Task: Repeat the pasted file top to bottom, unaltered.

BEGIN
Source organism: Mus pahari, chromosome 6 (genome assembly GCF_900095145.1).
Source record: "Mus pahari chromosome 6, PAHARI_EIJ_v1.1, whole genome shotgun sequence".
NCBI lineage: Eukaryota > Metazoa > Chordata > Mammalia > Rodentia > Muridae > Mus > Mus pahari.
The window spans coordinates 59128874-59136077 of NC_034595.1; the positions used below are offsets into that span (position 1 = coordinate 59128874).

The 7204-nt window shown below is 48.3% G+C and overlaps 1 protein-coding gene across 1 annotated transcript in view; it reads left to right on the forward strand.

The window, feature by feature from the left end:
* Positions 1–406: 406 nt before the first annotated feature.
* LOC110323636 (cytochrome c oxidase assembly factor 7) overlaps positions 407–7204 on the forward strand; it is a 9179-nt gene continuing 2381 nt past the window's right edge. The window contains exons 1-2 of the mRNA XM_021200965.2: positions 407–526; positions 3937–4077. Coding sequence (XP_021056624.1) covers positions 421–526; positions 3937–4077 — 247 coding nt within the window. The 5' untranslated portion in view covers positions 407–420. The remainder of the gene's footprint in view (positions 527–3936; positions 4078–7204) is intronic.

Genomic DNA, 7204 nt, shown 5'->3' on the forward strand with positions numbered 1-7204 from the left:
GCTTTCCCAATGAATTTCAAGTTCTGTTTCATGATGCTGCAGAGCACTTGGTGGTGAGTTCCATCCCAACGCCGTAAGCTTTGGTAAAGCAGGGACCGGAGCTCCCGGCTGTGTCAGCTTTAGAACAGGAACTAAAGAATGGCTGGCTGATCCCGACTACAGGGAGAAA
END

Source organism: Mus pahari, chromosome 6 (genome assembly GCF_900095145.1).
Source record: "Mus pahari chromosome 6, PAHARI_EIJ_v1.1, whole genome shotgun sequence".
NCBI lineage: Eukaryota > Metazoa > Chordata > Mammalia > Rodentia > Muridae > Mus > Mus pahari.
The window spans coordinates 59128874-59136077 of NC_034595.1; the positions used below are offsets into that span (position 1 = coordinate 59128874).

The 7204-nt window shown below is 48.3% G+C and overlaps 1 protein-coding gene across 1 annotated transcript in view; it reads left to right on the forward strand.

The window, feature by feature from the left end:
* Positions 1–406: 406 nt before the first annotated feature.
* LOC110323636 (cytochrome c oxidase assembly factor 7) overlaps positions 407–7204 on the forward strand; it is a 9179-nt gene continuing 2381 nt past the window's right edge. The window contains exons 1-2 of the mRNA XM_021200965.2: positions 407–526; positions 3937–4077. Coding sequence (XP_021056624.1) covers positions 421–526; positions 3937–4077 — 247 coding nt within the window. The 5' untranslated portion in view covers positions 407–420. The remainder of the gene's footprint in view (positions 527–3936; positions 4078–7204) is intronic.

Genomic DNA, 7204 nt, shown 5'->3' on the forward strand with positions numbered 1-7204 from the left:
GCTTTCCCAATGAATTTCAAGTTCTGTTTCATGATGCTGCAGAGCACTTGGTGGTGAGTTCCATCCCAACGCCGTAAGCTTTGGTAAAGCAGGGACCGGAGCTCCCGGCTGTGTCAGCTTTAGAACAGGAACTAAAGAATGGCTGGCTGATCCCGACTACAGGGAGAAA